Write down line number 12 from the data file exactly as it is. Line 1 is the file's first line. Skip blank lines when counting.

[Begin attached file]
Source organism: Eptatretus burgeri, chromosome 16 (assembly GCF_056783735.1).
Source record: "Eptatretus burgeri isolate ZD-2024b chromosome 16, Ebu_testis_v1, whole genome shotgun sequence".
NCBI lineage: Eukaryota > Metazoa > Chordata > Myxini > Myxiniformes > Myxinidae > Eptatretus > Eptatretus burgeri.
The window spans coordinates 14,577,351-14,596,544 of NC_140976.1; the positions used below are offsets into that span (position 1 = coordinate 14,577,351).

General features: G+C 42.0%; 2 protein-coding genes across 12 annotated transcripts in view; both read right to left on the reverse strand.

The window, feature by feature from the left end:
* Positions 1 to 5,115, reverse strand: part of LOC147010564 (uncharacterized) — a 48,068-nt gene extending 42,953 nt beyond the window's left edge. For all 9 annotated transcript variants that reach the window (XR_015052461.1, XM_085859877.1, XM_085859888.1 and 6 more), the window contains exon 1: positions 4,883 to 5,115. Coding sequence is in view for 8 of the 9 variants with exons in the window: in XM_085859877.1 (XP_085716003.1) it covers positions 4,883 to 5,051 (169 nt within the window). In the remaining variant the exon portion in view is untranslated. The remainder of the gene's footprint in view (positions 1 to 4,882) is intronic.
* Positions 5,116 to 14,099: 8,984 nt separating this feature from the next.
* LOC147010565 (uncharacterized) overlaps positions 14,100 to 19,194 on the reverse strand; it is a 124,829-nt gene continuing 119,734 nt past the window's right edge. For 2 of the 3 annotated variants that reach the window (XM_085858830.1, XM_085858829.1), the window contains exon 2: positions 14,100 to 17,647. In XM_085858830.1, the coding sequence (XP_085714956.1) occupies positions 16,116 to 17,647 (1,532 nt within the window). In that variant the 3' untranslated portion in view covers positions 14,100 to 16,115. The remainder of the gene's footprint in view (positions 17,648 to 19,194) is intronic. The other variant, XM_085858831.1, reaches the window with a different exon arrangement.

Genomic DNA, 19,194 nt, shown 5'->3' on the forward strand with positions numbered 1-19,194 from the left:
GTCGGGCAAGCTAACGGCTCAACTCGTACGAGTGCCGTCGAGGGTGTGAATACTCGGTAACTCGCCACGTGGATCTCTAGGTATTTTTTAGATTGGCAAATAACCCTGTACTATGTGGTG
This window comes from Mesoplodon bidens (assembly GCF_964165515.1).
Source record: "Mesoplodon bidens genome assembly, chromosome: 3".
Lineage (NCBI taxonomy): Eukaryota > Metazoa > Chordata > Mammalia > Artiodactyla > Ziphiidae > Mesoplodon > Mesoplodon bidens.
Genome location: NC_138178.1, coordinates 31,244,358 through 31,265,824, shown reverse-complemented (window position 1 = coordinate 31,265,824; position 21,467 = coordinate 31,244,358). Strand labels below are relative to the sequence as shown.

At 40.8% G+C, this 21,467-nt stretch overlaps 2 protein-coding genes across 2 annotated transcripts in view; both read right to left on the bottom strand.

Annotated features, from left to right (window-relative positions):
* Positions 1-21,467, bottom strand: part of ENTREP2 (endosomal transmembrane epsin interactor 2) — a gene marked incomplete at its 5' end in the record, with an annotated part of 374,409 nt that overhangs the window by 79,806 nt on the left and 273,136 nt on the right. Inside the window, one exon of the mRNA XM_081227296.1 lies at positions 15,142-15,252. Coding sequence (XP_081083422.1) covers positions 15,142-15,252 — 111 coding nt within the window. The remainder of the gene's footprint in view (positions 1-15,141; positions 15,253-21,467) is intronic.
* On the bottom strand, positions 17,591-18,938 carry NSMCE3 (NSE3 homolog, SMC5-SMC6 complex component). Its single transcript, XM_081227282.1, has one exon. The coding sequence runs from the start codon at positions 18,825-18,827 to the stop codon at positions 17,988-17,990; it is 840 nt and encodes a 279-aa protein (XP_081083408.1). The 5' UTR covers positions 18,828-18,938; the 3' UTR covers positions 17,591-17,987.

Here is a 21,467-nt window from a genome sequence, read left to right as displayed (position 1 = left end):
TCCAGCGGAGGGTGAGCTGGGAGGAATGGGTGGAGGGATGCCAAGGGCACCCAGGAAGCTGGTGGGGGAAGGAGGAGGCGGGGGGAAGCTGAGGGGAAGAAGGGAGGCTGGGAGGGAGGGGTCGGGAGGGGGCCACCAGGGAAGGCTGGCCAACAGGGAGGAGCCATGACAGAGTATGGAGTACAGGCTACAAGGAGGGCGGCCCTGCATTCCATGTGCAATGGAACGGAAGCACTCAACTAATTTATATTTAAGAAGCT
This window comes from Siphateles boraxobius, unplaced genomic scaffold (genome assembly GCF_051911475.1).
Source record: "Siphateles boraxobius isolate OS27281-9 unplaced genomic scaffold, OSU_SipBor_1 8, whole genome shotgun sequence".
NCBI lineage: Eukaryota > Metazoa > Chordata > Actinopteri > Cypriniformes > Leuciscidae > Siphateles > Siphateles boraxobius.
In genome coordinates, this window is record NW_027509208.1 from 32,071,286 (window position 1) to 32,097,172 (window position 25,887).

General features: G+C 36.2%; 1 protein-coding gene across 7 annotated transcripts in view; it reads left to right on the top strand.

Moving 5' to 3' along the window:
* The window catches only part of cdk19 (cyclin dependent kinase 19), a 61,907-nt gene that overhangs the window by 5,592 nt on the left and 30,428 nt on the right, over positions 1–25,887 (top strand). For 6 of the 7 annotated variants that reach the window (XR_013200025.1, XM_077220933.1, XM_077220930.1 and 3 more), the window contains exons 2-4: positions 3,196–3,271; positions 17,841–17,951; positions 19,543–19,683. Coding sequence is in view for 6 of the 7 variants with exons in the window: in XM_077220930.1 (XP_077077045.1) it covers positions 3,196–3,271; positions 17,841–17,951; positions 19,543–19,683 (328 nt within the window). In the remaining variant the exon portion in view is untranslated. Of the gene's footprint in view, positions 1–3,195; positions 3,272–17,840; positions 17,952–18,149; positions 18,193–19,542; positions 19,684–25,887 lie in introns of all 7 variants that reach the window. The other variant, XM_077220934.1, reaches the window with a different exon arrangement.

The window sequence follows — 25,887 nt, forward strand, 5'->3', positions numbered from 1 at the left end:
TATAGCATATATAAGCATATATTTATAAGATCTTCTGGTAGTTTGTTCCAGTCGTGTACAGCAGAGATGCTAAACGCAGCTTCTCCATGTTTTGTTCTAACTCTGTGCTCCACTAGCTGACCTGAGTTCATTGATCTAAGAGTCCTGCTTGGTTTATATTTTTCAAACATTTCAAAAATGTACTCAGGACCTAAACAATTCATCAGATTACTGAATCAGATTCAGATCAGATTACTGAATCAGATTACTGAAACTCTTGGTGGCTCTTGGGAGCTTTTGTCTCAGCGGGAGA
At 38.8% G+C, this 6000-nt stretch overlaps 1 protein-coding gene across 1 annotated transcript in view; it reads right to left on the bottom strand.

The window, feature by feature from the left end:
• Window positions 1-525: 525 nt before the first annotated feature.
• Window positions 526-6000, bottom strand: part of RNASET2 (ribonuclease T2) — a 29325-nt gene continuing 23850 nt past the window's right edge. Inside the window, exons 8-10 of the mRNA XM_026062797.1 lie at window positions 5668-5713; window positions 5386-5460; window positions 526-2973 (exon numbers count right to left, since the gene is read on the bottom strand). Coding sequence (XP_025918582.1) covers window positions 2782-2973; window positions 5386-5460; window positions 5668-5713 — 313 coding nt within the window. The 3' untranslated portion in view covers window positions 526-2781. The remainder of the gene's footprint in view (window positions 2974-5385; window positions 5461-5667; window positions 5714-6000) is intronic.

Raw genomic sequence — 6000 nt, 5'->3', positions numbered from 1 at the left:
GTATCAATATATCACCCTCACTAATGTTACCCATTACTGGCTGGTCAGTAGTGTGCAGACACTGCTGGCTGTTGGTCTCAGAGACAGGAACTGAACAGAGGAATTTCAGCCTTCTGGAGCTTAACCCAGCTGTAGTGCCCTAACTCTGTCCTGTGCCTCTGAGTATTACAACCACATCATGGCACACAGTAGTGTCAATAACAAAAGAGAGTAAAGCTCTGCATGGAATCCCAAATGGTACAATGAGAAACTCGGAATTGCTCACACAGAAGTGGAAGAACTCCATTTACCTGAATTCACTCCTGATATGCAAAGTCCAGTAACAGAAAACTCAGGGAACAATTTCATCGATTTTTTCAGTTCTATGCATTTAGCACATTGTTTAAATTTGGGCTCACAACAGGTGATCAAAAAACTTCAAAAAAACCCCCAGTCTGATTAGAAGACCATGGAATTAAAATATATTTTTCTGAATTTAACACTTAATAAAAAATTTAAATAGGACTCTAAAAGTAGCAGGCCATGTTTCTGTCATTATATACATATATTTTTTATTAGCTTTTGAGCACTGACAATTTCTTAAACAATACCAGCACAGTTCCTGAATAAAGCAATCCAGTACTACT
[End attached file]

This window comes from Mesoplodon bidens (assembly GCF_964165515.1).